View of an ancient olive press in an archaeological digging site in the Sharafat neighborhood of Jerusalem. (Hadas Parush/Flash90) Hadas Parush/Flash90
Sharafat
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The earth covering the courtyard of the burial estate contained some large building stones, some of which are elaborate architectural elements associated with the Second Temple period.

By United With Israel Staff

An excavational dig taking place in the Sharafat neighborhood of eastern Jerusalem, where an elementary school is to be built, has uncovered the remains of a Jewish village dating back some 2,000 years to the Hasmonean period, says the Israel Antiquities Authority (IAA).

The excavation is being carried out on behalf of the Jerusalem municipality, funded by the Moriah Jerusalem development corporation.

The IAA says that the finds have included the remains of a large wine press containing fragments of many storage jars, a large columbarium cave (rock-cut dovecote), an olive press, a large ritual bath, a water cistern, and rock quarries.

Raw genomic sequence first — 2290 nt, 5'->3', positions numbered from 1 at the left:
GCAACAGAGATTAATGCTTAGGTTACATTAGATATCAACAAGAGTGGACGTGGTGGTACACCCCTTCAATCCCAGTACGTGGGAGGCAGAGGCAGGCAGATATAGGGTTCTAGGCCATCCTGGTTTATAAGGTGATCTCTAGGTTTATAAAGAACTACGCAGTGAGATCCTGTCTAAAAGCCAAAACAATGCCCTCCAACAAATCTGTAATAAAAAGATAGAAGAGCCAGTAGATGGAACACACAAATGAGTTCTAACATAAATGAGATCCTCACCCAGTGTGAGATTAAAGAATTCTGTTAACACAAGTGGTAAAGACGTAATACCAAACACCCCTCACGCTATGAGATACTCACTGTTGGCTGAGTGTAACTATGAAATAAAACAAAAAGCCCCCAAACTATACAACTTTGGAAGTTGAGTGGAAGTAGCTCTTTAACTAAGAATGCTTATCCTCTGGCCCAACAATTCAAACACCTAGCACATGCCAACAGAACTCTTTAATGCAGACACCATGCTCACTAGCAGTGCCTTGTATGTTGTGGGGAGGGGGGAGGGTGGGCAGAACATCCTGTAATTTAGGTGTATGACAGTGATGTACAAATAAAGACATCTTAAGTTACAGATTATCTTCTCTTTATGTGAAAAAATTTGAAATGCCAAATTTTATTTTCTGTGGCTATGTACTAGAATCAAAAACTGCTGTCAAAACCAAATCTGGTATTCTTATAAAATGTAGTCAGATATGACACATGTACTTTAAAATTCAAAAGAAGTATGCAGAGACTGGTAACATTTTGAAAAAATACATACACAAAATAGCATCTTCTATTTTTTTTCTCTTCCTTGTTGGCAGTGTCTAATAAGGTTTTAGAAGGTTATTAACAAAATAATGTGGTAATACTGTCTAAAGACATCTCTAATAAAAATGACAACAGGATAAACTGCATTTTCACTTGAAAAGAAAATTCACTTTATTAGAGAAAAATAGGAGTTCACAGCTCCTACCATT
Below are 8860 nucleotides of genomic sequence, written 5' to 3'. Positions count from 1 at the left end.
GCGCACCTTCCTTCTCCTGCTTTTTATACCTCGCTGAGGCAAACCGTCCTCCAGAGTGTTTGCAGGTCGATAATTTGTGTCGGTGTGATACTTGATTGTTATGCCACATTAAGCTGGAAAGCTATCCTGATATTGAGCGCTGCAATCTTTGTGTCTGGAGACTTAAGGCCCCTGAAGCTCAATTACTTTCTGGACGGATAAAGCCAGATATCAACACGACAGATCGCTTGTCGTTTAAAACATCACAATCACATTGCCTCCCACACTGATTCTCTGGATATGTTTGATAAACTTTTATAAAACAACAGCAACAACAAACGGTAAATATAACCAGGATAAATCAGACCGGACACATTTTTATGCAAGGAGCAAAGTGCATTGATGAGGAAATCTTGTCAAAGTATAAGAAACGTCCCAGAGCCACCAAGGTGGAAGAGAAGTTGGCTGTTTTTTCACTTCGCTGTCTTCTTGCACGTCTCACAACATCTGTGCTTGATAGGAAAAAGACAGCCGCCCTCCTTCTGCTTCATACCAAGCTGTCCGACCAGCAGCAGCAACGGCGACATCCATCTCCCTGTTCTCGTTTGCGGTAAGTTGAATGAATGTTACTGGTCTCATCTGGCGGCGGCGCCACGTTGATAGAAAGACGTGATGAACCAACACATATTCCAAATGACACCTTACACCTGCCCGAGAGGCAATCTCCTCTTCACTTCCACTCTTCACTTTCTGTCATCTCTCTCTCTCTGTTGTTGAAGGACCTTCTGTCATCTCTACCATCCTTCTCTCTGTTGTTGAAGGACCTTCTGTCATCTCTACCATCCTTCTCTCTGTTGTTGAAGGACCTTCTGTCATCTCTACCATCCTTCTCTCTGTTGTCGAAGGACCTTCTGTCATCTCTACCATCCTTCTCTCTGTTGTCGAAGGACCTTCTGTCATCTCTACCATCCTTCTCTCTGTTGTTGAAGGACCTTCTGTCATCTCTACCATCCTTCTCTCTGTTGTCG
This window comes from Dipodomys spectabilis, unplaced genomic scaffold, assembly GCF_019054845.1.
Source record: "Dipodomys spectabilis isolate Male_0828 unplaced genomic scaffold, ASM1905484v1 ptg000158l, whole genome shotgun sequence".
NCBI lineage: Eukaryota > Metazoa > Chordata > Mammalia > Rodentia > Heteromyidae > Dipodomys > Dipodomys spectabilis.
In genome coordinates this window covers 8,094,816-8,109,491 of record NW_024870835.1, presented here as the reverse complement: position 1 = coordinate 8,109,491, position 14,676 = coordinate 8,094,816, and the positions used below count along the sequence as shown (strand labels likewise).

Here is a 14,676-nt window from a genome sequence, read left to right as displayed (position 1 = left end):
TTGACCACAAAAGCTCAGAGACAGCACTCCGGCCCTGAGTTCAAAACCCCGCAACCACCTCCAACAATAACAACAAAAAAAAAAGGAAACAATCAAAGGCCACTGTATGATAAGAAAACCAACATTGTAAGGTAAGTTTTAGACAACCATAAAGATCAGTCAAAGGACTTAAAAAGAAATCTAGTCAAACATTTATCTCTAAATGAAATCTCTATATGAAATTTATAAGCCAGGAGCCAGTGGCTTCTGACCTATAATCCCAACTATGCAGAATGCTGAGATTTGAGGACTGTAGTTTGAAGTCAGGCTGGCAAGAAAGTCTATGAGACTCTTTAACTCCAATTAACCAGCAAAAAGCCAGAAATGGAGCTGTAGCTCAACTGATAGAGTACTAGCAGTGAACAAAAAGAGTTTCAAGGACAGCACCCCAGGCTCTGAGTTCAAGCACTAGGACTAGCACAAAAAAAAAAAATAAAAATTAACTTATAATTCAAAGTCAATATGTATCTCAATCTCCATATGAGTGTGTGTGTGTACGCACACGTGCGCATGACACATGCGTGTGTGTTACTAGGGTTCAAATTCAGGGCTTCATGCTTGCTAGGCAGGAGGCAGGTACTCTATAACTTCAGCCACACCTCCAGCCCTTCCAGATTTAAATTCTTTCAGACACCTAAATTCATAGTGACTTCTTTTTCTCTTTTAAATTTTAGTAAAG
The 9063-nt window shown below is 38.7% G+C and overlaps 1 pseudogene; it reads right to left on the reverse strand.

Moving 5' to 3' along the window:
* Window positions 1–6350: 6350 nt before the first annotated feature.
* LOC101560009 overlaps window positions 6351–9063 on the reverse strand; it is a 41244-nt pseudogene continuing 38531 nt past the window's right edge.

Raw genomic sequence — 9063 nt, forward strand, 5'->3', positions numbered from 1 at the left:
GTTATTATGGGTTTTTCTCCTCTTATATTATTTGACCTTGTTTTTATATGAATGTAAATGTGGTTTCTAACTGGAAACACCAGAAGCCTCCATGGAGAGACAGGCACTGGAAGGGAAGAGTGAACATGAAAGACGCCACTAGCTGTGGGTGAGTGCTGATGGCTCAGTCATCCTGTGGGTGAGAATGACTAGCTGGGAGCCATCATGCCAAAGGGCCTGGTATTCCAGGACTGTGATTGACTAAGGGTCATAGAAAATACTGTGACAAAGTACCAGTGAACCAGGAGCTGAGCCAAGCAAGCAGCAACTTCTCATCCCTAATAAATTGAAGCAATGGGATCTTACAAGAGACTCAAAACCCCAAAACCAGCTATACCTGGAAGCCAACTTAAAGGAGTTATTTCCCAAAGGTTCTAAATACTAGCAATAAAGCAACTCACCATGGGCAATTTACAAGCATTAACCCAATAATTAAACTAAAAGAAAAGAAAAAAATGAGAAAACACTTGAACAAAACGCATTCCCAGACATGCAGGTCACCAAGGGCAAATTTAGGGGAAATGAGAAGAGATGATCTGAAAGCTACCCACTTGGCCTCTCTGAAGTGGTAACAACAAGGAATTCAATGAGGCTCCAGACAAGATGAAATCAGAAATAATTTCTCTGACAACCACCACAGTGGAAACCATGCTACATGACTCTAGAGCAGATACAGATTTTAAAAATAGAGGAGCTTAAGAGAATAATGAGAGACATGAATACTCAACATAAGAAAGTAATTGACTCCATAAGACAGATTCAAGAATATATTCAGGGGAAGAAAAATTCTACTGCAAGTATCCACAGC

“It seems that this burial estate served a wealthy or prominent family during the Hasmonean period. The estate was in use for a few generations as was common in that era,” according to Ya’akov Billig, who is directing the excavations for the IAA.

The most significant feature of the excavation is an extravagant burial estate, which included a corridor leading to a large courtyard chiseled into the bedrock, says the IAA.

“Such quality craftsmanship of architectural elements is very rare, found mostly in monumental buildings or burial estates in the Jerusalem area,” it added.

The entrance into the multi-chambered burial cave was through its facade, behind which oblong burial niches were carved into the stone walls.

The earth covering the courtyard of the burial estate contained some large building stones, some of which are elaborate architectural elements associated with the Second Temple period.

The current excavation is said to have exposed only a small part of a larger village that existed to its south. However, despite the limited exposure, the finds seem to indicate that the village was of an agricultural nature, and among other things produced wine and olive oil, as well as breeding doves. During the Temple eras, doves were needed for both a Temple offering and for food.

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